assert.equal(, 'Rumpelstiltskin'); // getter = 'Queen'; // setter
assert.equal(, 'Queen'); // getter

Modifier for methods: * (generator)  

class MyClass6 {
  * publicPrototypeGeneratorMethod() {
    yield 'hello';
    yield 'world';

const inst6 = new MyClass6();
  ['hello', 'world']);

Modifier for methods: async  

class MyClass7 {
  async publicPrototypeAsyncMethod() {
    const result = await Promise.resolve('abc');
    return result;

const inst7 = new MyClass7();
  .then(result => assert.equal(result, 'abc'));

Computed class member names  

const publicInstanceFieldKey = Symbol('publicInstanceFieldKey');
const publicPrototypeMethodKey = Symbol('publicPrototypeMethodKey');

class MyClass8 {

  [publicInstanceFieldKey] = 1;

  [publicPrototypeMethodKey]() {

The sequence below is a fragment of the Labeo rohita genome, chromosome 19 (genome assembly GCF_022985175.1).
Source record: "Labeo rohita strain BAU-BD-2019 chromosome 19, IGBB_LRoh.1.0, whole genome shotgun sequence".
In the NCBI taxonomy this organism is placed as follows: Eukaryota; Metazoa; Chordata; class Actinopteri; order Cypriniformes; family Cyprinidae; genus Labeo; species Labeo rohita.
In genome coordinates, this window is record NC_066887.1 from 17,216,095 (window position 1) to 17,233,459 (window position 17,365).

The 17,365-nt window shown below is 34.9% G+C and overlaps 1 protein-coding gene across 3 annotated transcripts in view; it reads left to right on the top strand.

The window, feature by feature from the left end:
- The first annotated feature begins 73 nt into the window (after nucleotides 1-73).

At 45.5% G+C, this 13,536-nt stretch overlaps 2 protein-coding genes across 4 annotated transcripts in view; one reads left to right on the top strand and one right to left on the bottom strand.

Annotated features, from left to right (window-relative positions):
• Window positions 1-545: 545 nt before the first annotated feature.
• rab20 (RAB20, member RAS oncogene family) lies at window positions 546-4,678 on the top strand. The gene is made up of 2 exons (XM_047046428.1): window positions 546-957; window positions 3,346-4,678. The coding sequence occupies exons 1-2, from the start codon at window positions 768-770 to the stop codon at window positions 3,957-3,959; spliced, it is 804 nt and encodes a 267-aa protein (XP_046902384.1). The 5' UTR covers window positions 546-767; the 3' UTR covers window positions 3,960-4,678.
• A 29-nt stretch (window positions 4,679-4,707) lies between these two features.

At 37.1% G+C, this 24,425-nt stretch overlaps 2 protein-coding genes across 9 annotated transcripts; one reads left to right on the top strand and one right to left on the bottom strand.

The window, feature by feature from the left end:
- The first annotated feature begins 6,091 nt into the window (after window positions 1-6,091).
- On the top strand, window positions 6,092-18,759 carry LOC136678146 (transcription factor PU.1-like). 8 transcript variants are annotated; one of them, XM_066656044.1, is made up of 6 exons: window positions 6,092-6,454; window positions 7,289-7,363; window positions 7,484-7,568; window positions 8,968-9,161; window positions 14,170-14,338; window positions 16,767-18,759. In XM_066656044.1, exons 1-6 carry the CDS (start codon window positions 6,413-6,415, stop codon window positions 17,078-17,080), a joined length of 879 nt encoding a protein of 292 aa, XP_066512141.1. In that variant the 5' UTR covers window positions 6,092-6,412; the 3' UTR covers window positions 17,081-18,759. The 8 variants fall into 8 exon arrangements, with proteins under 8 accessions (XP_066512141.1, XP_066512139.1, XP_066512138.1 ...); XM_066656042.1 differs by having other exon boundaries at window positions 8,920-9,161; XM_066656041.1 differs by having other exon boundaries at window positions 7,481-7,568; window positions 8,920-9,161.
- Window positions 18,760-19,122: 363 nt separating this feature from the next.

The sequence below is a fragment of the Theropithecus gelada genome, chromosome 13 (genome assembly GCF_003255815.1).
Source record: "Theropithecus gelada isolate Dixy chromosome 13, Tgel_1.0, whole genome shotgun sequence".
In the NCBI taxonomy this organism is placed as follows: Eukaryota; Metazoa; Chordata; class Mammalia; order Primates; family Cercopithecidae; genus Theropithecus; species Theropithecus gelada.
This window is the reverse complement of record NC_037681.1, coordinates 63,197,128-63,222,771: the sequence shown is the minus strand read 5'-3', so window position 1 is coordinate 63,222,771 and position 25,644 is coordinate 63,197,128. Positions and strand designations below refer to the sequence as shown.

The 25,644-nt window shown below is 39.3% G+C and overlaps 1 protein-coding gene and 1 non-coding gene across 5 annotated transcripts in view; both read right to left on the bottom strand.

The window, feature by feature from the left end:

return 2;

const inst8 = new MyClass8();
assert.equal(inst8[publicInstanceFieldKey], 1);
assert.equal(inst8[publicPrototypeMethodKey](), 2);


  • The main use case for this feature is symbols such as Symbol.iterator. But any expression can be used inside the square brackets.
  • We can compute the names of fields, methods, and accessors.
  • We cannot compute the names of private members (which are always fixed).

Combinations of modifiers  


level visibility
(instance) #
static #


level accessor async generator visibility
(prototype) get
(prototype) set
(prototype) async
(prototype) *
(prototype) async *
(prototype-associated) #
(prototype-associated) get #
(prototype-associated) set #
(prototype-associated) async #
(prototype-associated) * #
(prototype-associated) async * #
static get
static set
static async
static *
static async *
static #
static get #
static set #
static async #
static * #
static async * #

Limitations of methods: